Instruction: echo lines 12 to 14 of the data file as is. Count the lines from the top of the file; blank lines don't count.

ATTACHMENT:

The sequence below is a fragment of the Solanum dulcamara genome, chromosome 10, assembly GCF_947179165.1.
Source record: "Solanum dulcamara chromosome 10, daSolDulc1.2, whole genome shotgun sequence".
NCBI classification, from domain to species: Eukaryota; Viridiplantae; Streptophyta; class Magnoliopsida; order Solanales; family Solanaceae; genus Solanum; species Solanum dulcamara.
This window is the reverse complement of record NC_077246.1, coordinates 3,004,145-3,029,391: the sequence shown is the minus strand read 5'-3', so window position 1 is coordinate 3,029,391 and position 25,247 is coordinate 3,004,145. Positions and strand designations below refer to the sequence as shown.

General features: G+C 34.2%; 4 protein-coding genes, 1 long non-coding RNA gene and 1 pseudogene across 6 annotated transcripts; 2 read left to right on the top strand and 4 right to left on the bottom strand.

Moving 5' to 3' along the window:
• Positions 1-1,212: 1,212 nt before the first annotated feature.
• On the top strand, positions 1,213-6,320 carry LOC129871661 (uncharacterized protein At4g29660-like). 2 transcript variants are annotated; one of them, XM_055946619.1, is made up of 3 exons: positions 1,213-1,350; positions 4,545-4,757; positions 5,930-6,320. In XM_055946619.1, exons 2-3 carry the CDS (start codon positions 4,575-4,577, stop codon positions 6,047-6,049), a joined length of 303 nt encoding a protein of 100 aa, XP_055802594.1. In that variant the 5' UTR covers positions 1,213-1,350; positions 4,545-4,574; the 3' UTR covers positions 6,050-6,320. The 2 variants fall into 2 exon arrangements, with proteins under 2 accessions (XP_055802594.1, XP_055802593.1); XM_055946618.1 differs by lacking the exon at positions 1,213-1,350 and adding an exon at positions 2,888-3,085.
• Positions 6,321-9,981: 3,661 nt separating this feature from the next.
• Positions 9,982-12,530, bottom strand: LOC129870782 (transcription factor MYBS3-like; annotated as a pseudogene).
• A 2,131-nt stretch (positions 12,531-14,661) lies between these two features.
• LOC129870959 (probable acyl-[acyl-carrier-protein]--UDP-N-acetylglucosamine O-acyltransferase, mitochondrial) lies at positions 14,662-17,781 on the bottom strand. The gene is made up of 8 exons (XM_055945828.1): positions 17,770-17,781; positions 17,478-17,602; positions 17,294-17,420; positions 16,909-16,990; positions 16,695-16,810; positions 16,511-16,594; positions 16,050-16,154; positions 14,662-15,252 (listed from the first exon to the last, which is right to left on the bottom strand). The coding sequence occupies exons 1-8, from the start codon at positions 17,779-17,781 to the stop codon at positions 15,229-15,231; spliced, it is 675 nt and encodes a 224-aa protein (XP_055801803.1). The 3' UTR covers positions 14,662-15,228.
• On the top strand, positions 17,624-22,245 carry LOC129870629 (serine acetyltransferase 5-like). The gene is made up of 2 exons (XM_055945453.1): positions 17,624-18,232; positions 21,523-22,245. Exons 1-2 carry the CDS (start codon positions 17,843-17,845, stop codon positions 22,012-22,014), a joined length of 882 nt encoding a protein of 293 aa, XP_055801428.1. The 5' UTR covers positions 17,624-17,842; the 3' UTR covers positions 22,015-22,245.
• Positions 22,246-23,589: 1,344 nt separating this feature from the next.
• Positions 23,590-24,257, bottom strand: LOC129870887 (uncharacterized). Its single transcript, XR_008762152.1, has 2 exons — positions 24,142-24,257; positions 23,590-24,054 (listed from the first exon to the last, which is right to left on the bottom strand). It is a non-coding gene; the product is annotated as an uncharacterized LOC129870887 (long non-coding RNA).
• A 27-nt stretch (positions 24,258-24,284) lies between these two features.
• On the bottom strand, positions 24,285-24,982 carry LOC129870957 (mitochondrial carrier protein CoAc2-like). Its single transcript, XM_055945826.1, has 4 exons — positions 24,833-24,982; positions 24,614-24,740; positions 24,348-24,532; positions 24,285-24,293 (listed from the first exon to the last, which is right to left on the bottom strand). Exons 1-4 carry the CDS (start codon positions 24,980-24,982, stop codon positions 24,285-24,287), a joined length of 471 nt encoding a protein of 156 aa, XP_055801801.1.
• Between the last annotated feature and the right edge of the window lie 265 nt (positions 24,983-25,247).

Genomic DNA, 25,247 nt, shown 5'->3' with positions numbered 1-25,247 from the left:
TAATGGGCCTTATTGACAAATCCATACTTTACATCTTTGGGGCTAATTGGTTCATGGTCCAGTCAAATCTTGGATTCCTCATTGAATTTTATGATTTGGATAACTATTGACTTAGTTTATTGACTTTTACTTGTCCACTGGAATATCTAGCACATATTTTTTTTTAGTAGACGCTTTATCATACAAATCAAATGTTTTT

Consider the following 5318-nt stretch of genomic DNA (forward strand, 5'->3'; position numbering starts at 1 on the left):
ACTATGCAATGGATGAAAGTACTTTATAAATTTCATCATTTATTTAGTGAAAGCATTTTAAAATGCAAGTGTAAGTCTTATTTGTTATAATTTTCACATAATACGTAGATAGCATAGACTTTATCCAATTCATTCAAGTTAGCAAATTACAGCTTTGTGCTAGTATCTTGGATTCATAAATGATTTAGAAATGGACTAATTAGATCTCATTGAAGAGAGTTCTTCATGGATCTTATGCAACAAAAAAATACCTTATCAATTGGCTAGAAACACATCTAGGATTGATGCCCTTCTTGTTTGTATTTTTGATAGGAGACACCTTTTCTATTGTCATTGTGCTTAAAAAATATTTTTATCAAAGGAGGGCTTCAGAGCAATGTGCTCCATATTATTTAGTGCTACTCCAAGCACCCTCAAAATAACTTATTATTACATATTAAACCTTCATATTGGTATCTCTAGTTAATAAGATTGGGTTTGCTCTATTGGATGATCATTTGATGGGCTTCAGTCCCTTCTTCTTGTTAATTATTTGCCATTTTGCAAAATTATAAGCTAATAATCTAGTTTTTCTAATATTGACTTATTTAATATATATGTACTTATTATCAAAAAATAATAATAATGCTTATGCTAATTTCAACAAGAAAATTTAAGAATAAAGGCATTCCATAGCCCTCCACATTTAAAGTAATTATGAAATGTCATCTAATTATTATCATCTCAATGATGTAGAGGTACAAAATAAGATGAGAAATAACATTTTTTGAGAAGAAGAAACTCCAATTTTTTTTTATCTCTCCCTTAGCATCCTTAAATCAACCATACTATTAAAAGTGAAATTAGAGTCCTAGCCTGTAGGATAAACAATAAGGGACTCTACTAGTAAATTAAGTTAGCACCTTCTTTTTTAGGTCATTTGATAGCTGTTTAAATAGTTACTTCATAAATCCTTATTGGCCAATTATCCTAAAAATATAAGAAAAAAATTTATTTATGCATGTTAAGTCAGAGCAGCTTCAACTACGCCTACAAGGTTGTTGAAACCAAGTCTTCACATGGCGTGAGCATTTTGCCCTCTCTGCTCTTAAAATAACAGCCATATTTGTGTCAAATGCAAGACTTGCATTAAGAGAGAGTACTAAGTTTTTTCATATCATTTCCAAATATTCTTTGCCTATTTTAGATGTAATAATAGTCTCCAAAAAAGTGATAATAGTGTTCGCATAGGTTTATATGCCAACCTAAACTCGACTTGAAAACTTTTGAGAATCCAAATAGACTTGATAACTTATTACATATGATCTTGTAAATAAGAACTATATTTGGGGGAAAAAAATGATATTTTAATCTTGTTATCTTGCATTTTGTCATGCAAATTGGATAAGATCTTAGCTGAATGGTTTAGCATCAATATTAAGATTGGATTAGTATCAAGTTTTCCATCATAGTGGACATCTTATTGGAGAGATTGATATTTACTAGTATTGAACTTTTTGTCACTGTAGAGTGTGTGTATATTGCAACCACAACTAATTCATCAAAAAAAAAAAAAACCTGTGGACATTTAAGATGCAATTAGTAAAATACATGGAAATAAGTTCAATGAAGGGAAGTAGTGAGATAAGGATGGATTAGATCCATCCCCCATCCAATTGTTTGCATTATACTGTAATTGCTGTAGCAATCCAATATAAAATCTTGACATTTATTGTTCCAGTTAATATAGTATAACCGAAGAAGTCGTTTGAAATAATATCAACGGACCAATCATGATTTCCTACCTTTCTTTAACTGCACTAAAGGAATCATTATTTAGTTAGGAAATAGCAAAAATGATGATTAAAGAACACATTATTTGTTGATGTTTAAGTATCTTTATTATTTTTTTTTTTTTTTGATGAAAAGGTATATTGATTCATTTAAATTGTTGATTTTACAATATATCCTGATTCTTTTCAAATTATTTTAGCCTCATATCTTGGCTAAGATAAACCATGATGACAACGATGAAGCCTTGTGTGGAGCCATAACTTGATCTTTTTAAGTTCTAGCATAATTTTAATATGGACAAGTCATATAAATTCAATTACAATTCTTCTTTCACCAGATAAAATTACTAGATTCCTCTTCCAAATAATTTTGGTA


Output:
• LOC129870959 (probable acyl-[acyl-carrier-protein]--UDP-N-acetylglucosamine O-acyltransferase, mitochondrial) lies at positions 14,662-17,781 on the bottom strand. The gene is made up of 8 exons (XM_055945828.1): positions 17,770-17,781; positions 17,478-17,602; positions 17,294-17,420; positions 16,909-16,990; positions 16,695-16,810; positions 16,511-16,594; positions 16,050-16,154; positions 14,662-15,252 (listed from the first exon to the last, which is right to left on the bottom strand). The coding sequence occupies exons 1-8, from the start codon at positions 17,779-17,781 to the stop codon at positions 15,229-15,231; spliced, it is 675 nt and encodes a 224-aa protein (XP_055801803.1). The 3' UTR covers positions 14,662-15,228.
• On the top strand, positions 17,624-22,245 carry LOC129870629 (serine acetyltransferase 5-like). The gene is made up of 2 exons (XM_055945453.1): positions 17,624-18,232; positions 21,523-22,245. Exons 1-2 carry the CDS (start codon positions 17,843-17,845, stop codon positions 22,012-22,014), a joined length of 882 nt encoding a protein of 293 aa, XP_055801428.1. The 5' UTR covers positions 17,624-17,842; the 3' UTR covers positions 22,015-22,245.
• Positions 22,246-23,589: 1,344 nt separating this feature from the next.